You may want to reduce your activity for the first couple of days. Then, slowly restart your usual activities. Avoid heavy lifting or twisting your back for the first 6 weeks after the pain starts. After 2 - 3 weeks, gradually start exercising again.
See Taking care of your back at home for more about exercise and how to prevent your back pain from returning.
Steroid injections into the back in the area of the herniated disk may help control pain for several months. These injections reduce swelling around the disk and relieve many symptoms. Spinal injections are usually done in your doctor's office, using x-ray or fluoroscopy to find the area where the injection is needed.
Surgery may be an option for the few patients whose symptoms do not go away with other treatments and time.
See Diskectomy for more about how the surgery is done and who is most likely to benefit from it.
Ask your doctor which treatment options are best for you.
Most people will improve with treatment. However, you may have back pain even after treatment.
It may take several months to a year or more to go back to all of your activities without having pain or straining your back. People who work in jobs that involve heavy lifting or back strain may need to change their job activities to avoid injuring their back again.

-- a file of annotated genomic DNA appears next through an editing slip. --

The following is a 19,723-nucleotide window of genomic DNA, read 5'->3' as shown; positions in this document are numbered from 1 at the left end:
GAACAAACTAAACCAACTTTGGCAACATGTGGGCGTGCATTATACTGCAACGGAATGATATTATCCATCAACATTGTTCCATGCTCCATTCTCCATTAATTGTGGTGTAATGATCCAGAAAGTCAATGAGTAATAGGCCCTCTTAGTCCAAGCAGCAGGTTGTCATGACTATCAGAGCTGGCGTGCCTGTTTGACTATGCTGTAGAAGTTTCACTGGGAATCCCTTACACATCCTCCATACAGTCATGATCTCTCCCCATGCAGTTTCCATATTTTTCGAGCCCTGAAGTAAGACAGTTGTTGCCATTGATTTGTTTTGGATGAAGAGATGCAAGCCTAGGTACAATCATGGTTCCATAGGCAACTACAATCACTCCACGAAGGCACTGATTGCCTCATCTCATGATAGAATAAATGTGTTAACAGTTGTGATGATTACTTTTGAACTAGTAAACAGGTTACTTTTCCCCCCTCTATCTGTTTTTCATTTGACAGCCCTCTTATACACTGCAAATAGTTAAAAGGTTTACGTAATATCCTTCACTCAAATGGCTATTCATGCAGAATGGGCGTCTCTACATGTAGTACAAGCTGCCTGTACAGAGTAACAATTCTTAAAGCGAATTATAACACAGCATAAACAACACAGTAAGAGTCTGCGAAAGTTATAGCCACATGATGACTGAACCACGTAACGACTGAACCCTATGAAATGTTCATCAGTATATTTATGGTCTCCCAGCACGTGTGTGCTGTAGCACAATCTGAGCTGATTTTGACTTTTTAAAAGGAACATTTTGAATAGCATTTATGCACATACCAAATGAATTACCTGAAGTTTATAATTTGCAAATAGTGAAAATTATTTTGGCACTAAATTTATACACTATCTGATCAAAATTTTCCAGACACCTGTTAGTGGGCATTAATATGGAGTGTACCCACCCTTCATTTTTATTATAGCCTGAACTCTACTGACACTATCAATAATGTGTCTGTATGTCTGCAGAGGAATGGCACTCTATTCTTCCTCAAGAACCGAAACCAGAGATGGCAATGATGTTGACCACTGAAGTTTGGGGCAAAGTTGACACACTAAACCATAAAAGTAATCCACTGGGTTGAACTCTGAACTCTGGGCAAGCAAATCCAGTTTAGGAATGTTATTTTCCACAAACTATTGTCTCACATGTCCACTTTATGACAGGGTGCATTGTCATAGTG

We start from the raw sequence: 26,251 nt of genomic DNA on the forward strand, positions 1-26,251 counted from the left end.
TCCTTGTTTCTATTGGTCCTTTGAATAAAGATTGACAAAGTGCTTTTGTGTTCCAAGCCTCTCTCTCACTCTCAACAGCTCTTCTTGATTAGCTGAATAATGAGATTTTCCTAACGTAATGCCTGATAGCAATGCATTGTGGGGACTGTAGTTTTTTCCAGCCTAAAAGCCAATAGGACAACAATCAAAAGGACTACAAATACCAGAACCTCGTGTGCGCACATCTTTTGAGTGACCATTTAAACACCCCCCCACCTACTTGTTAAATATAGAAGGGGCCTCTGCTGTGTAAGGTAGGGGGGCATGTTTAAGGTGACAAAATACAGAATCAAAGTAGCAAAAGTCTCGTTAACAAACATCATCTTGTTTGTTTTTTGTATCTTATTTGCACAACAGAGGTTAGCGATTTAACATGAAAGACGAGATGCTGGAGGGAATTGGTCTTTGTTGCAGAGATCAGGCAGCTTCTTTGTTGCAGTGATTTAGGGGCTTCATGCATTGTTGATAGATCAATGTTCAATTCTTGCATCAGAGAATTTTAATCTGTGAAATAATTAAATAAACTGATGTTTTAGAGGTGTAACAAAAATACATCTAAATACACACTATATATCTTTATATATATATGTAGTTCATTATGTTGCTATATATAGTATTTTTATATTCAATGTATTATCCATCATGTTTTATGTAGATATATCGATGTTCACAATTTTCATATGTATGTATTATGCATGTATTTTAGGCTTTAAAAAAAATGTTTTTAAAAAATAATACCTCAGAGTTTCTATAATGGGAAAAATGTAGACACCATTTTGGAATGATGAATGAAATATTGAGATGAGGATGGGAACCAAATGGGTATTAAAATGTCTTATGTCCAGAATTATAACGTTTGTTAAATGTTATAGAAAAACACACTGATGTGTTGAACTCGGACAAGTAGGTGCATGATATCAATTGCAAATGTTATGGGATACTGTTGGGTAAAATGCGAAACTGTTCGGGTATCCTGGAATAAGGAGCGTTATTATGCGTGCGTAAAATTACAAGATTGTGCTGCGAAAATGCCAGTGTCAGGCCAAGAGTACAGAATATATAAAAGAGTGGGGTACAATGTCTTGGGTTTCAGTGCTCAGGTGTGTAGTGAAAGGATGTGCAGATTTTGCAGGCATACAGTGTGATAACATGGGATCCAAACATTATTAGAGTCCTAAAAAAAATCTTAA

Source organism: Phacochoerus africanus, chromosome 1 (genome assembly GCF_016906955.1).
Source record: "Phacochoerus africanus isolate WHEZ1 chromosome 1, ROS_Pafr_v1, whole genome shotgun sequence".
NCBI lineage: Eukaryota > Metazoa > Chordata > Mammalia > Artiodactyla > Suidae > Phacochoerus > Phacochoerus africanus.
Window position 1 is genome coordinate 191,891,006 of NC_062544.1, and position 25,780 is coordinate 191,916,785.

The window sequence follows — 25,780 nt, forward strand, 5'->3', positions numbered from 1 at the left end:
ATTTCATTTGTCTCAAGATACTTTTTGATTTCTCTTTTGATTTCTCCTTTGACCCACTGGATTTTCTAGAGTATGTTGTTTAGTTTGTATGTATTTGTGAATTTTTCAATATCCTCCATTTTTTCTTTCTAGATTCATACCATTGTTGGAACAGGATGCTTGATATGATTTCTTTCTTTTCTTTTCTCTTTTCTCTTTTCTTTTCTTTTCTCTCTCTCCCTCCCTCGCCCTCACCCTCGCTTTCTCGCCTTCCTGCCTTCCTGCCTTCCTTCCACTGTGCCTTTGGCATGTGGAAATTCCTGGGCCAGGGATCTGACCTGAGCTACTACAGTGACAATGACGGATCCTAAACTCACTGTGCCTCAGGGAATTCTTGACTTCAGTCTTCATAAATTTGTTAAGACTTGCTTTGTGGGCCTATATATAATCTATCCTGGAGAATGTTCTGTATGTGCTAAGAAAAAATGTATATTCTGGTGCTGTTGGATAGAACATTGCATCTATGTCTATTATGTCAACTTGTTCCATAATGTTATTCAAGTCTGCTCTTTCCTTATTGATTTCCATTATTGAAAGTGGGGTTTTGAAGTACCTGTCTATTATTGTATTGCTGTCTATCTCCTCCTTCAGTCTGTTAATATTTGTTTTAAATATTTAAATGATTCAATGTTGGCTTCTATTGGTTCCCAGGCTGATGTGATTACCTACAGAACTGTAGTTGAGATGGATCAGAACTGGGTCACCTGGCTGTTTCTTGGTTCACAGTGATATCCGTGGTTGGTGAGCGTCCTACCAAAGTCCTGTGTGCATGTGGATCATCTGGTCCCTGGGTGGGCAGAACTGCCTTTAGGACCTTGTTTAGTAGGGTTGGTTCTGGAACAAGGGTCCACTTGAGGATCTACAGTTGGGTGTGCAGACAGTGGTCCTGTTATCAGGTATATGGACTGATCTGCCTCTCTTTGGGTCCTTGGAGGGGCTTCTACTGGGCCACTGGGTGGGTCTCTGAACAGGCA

- Long-term back pain or leg pain
- Loss of movement or feeling in the legs or feet
- Loss of bowel and bladder function
- Permanent spinal cord injury (very rare)
When to Contact a Medical Professional
Call your health care provider if:
- You have severe back pain that does not go away
- You have any numbness, loss of movement, weakness, or bowel or bladder changes
Being safe at work and play, using proper lifting techniques, and controlling weight may help prevent back injury in some people.
Some health care providers recommend the use of back braces to help support the spine. Such braces can help prevent injuries in people who have to lift heavy objects at work. However, using these devices too much can weaken the abdominal and back muscles, making the problem worse.
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Chou R, Huffman LH. Nonpharmacologic therapies for acute and chronic low back pain: a review of the evidence for an American Pain Society/American College of Physicians clinical practice guideline. Ann Intern Med. 2007;147:492-504.
Jegede KA, Ndu A, Grauer JN. Contemporary management of symptomatic lumbar disc herniations. Orthop Clin North Am. 2010;41:217-224.
Chou R, Atlas SJ, Stanos SP, Rosenquist RW. Nonsurgical interventional therapies for low back pain: a review of the evidence for an American Pain Society clinical practice guideline. Spine. 2009;34(10):1078-93. Review.
Dennis Ogiela, MD, Orthopedic Surgeon, Danbury Hospital, Danbury, CT. Review provided by VeriMed Healthcare Network. Also reviewed by David Zieve, MD, MHA, Medical Director, A.D.A.M. Health Solutions, Ebix, Inc.